The newly elected Berkeley Mayor Jesse Arreguín arrived about 10 minutes late to the monthly meeting of the Berkeley Neighborhoods Council at which he was the honored guest. He strode in holding a few sheets of paper, with a clean and tidy style ready for the half hour or so of questions.

Arreguín opened the floor with a pleasant reaction to the death of the senior living project at Holy Hill. In fact, he had spoken with the president of the Pacific School of Religion, a partner in the project, about a month before to lay out his concerns. It seemed a fitting conclusion, in his eyes.

The mostly boomer and octogenarian crowd nodded in agreement. Hands were placed over hearts while sighs of relief escaped weathered lips. The first irony of the meeting reared its ugly head when I scanned the room and saw the many landowners who might have benefited from selling their median priced million dollar Berkeley homes to live in a senior center still located within their beloved city.

Arreguín continued throughout the question and answer period to cite the type of development he and many others in the room wanted: smart and equitable. They want responsible development, allowing for preservation of neighborhood character, and neighbors’ discretion to evaluate projects.

The density of smart and equitable development was also brought up. It would fit within the current buildings of neighborhoods; developments would have to be “proper” for the homes already there. The neighbors and Arreguín continued on about the problem of homelessness, of below code homes, too many university students to house, and even the problem of affordable housing (there isn’t any). While they waxed on poetically about the romantic notions, their own notions, of a perfect Berkeley, they never shared a true vision of what that Berkeley would look like.

It hit me, right then: the second irony of the meeting. I heard this irony before. I heard political rhetoric that cursed and bullied what was already happening, already helping people, but offered no solution to what they saw as a problem. That political rhetoric has come from Republicans for the last eight years and the “problem” they saw but offered no concrete solution for is the Affordable Care Act (ACA).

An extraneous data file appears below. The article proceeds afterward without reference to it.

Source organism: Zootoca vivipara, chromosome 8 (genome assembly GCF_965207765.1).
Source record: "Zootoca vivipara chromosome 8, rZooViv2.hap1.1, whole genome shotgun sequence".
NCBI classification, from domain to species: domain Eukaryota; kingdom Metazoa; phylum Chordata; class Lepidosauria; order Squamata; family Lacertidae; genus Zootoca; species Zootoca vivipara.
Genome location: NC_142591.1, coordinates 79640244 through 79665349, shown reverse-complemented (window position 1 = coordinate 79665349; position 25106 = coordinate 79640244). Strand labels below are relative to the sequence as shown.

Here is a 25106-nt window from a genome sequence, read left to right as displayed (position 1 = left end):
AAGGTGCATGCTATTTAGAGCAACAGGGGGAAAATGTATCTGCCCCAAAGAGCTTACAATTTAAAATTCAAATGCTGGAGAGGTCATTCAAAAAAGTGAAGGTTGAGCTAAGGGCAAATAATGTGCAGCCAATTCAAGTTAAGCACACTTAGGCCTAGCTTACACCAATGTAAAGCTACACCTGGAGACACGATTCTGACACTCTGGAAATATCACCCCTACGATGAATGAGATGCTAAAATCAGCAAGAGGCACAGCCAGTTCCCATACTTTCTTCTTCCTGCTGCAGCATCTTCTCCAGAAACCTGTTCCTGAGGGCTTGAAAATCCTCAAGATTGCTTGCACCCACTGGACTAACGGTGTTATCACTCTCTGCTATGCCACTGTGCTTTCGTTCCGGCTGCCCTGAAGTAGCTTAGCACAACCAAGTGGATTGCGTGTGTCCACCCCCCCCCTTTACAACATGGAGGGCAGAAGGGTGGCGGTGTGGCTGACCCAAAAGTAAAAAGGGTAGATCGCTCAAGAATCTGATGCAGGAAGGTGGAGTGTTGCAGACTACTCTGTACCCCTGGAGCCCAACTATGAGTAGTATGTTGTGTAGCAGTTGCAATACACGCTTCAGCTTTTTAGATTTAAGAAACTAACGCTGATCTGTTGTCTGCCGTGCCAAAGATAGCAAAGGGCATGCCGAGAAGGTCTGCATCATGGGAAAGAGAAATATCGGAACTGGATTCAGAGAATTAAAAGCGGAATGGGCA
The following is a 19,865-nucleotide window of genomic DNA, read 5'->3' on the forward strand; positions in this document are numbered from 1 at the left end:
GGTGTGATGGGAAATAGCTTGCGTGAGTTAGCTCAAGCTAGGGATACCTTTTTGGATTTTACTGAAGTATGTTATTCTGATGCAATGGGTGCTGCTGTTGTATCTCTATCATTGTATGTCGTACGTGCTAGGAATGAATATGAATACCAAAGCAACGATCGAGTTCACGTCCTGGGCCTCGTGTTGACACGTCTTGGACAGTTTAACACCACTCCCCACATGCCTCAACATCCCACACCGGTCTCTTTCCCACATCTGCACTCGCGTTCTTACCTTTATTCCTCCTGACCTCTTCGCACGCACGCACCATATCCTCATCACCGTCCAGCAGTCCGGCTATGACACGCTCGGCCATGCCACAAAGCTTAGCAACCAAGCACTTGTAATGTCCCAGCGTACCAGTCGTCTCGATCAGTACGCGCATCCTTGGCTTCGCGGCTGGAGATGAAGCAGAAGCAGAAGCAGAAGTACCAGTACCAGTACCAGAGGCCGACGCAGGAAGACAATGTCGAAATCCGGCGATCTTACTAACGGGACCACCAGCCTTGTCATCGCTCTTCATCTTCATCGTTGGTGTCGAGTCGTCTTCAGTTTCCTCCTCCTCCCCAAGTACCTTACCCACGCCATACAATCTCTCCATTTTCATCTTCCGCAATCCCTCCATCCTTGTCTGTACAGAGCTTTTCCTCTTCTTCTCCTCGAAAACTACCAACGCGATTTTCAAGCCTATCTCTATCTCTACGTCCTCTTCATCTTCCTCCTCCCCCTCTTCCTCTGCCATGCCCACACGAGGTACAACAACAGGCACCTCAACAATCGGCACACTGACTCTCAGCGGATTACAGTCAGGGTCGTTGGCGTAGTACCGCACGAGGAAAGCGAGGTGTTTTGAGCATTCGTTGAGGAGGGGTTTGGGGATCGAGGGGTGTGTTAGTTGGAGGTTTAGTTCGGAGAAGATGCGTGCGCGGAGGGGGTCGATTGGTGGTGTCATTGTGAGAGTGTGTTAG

Yes, I realized I was sitting among so many who, just like Republican lawmakers, sat on their high horses bemoaning the detriments developers brought upon the residents of Berkeley while offering nothing of themselves. They may have wept and gnashed their teeth, but the value of every development in Berkeley, including the development of the million dollar homes some of these neighbors lived in, was ignored. Pushed aside. Marked as irrelevant.

It was as though Ted Cruz himself stood up and bemoaned the ACA while ignoring the cancer patient who found life again or the transgender individual thriving on the treatment facilitated by the very system Cruz threatens to dismantle.

For these neighbors, there is no value in housing new residents, in taking the wealthy out of the competition pool for older housing stock, for housing seniors, or students, or anyone who dare envision themselves living in Berkeley without deep pockets. The only value in housing for them is not building any. And here was a third irony. The Berkeley Neighborhoods Council wasn’t welcoming any new neighbors.

Martha Ekdahl moved to the Bay Area a year ago, could afford to live on Shattuck Avenue, but only on the Oakland side, and uses writing to express her feelings when confronted with differing viewpoints she opens herself to hear.

Martha Ekdahl moved to the Bay Area a year ago, could afford to live on Shattuck Avenue, but only on the Oakland side, and uses writing to express her feelings when confronted with differing viewpoints she opens herself to hear.